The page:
Once again, Castle Waiting's doors are thrown wide to the loveable outcasts and old friends of Linda Medley's core characters in this unforgettable fairytale realm. As the collection opens, Rackham—the castle steward—takes Jain and baby Pindar on a tour of Castle Waiting's labyrinthine tower so the duo can select their new rooms. Meanwhile, unexpected visitors arrive at the front gates, which leads to the discovery and exploration of secret passageways throughout the castle proper—not to mention a rousing bowling tournament.
Readers gain further insights on Lady Jain's childhood and the enigmatic, unsettled Dr. Fell through a series of flashbacks illuminating their backstories. And, of course, one cannot forget the quest for lady's underpants, the further education of Simon, the unruly rationale of a wily goat, and more adventures that comprise Castle Waiting, Vol. 2
While I was enamoured with Medley's episodic narrative and her colourful cast in the first Castle Waiting volume, I found the second collection didn't captivate me in the same sense. Granted, I loved exploring the secret (and haunted?) tunnels and the endless rooms of the Castle with Jain and Rackham, and I found Dr. Fell's background as a plague doctor was as fascinating as it was frightening, particularly when stories of his isolation on a plague-ridden island were revealed, But I found the stories themselves were slower-paced this time around, and I found the plot lines followed a more linear progression when compared to the first volume.
After finishing the second collection, I would advise fellow readers to wait for the third installment to hit the presses and then read each volume in quick succession so as to A) remember the character's names and their personal connections, and B) avoid the cliffhanger syndrome I am currently experiencing. I know I'll check out Castle Waiting Vol. 3 once it's printed, but oh, the wait will be a difficult one.
Ideal for: Fairytale junkies and fans of mythical times/places; Readers who like an equal dose of humour and darkness in their fairytales; Folks who enjoyed volume one and need a further fix of their favourite characters (so long as you read vol. 2 right after vol. 1)(less)
In this second installment of the Scott Pilgrim epic, our titular hero takes on the second evil ex standing between a sweet life with his lady love, R...moreIn this second installment of the Scott Pilgrim epic, our titular hero takes on the second evil ex standing between a sweet life with his lady love, Ramona Flowers. I mean, Lucas Lee is some square-jawed, muscular, could-tear-Scott-in-two skater-turned-Hollywood-sellout, am I right? He wouldn't risk his fame and fortune at Casa Loma..... right?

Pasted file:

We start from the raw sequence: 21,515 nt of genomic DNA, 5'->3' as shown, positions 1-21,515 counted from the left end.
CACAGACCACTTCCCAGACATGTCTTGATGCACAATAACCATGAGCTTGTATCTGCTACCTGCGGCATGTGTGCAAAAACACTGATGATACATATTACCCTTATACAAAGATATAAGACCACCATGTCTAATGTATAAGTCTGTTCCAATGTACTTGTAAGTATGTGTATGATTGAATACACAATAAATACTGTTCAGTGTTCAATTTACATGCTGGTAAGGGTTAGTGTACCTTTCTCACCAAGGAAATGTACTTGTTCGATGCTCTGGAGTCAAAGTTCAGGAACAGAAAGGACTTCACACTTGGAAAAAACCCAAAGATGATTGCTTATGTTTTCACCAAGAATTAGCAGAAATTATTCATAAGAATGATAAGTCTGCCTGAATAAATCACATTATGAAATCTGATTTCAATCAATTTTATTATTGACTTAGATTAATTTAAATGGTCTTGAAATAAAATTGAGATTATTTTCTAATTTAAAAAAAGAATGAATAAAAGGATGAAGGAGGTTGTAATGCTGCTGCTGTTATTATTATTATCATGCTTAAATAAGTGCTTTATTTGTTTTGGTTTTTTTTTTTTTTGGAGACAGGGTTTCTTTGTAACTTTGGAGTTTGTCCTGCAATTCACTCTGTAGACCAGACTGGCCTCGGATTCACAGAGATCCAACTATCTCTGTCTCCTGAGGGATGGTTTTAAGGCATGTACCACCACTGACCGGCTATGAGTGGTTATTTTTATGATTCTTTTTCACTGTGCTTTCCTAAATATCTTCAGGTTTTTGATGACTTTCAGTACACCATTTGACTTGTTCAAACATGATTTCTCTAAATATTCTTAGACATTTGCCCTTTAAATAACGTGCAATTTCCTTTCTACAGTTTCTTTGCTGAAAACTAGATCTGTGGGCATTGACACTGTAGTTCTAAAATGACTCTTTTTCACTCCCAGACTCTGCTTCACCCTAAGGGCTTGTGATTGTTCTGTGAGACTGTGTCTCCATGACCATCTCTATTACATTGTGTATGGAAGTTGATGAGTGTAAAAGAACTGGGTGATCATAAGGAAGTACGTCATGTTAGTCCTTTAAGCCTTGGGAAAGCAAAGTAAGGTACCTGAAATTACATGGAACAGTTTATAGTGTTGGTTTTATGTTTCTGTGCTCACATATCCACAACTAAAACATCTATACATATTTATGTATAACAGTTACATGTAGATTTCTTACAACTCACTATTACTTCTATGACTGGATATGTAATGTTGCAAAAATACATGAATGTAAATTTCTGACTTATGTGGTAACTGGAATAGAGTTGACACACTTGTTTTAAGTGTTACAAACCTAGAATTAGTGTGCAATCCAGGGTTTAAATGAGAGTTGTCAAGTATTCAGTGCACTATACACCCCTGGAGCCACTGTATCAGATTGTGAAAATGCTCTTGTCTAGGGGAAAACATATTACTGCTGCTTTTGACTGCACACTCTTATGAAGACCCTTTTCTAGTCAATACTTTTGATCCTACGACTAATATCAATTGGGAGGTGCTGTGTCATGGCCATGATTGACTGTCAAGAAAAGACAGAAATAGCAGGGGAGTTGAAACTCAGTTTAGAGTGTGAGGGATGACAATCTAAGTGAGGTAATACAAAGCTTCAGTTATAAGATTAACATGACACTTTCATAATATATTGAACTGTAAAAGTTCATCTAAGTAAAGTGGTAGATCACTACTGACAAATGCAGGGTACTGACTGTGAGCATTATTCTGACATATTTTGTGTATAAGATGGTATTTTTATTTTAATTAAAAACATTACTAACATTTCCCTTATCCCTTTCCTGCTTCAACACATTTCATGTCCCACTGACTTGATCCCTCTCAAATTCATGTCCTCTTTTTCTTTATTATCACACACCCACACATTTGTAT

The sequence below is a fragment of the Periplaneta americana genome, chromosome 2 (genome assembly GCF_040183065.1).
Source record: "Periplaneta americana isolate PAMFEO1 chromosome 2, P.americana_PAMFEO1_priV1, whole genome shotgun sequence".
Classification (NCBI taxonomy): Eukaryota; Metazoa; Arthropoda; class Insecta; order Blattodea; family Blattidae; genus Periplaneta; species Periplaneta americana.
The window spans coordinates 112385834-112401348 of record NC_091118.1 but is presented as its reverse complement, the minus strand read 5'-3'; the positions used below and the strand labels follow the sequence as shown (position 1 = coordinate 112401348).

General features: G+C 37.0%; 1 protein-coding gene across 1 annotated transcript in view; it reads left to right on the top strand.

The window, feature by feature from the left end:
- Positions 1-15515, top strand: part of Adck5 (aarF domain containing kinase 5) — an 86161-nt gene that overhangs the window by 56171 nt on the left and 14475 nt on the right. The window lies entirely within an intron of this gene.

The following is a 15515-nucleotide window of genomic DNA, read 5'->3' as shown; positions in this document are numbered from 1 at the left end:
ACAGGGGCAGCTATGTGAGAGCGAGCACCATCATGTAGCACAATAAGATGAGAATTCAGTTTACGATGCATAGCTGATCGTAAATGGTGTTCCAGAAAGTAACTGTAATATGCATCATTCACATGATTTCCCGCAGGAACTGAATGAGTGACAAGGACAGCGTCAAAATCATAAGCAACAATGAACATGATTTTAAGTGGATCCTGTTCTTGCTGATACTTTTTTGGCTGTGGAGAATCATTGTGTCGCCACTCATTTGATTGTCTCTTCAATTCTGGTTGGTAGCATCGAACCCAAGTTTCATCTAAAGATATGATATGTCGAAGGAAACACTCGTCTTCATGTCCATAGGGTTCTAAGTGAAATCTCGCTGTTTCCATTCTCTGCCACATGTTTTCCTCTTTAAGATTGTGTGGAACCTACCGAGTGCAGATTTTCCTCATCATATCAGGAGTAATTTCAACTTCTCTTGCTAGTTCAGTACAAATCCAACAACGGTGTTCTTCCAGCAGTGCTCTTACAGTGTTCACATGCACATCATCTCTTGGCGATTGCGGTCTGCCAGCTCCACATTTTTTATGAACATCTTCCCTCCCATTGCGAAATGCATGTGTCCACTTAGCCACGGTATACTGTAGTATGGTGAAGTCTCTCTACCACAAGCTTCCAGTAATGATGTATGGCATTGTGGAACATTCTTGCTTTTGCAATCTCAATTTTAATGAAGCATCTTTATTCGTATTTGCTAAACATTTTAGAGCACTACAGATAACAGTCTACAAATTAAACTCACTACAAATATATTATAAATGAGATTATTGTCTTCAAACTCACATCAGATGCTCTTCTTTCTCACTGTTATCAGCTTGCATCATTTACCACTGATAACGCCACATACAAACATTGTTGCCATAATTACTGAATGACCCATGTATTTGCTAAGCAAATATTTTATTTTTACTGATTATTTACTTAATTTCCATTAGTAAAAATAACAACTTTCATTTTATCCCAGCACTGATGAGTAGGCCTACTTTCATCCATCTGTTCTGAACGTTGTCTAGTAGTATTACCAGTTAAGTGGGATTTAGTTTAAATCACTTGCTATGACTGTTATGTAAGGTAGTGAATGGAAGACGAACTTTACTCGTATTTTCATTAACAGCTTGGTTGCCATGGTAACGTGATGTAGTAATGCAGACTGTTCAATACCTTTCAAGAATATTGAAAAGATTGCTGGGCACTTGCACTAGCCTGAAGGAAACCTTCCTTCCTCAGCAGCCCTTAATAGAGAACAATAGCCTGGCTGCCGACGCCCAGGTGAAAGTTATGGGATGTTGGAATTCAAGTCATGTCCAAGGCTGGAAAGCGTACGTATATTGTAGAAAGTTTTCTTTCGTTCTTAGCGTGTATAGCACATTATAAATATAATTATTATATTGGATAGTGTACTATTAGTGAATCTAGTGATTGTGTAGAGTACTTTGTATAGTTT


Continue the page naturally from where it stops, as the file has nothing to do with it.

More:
I offer five complete stars for the epic showdown between Scott's recent ex, Knives Chau, and Ms. Ramona herself -- I thought I loved the Toronto Reference Library before, but seeing it as the central fighting ground for two badass chicks makes it that much more amazing.
Oh, Bryan Lee O'Malley -- thank you for picking up a pen.
Ideal for: Nerds who like their graphic novels well-blended with Canadian context; Torontonians who like their city vindicated; kids who are both lovers and fighters.(less)
The Complete Persepolis presents a candid, stark, and emotionally overwhelming account of a young girl's comi...moreOriginally posted on Across the Litoverse
The Complete Persepolis presents a candid, stark, and emotionally overwhelming account of a young girl's coming of age during Iran's Islamic Revolution in the late twentieth-century. As a young girl attending a secular French school prior to the revolution, Marjane Satrapi offers a chilling account of her sudden switch to a state-occupied education system, and showcases her family's efforts to teach the young girl to question her educators while still taking utter pleasure in attaining knowledge and guarding her dignity as a human being. As an adolescent, Satrapi was then sent to Vienna in a bid to gain a secularized education unavailable to her in Iran; however, once there, her devotion to her homeland is tested in the face of racism and outsiders who would deny her experiences of war. In the end, Satrapi returns to Iran only to find she must exile herself in order to attain the life she desires.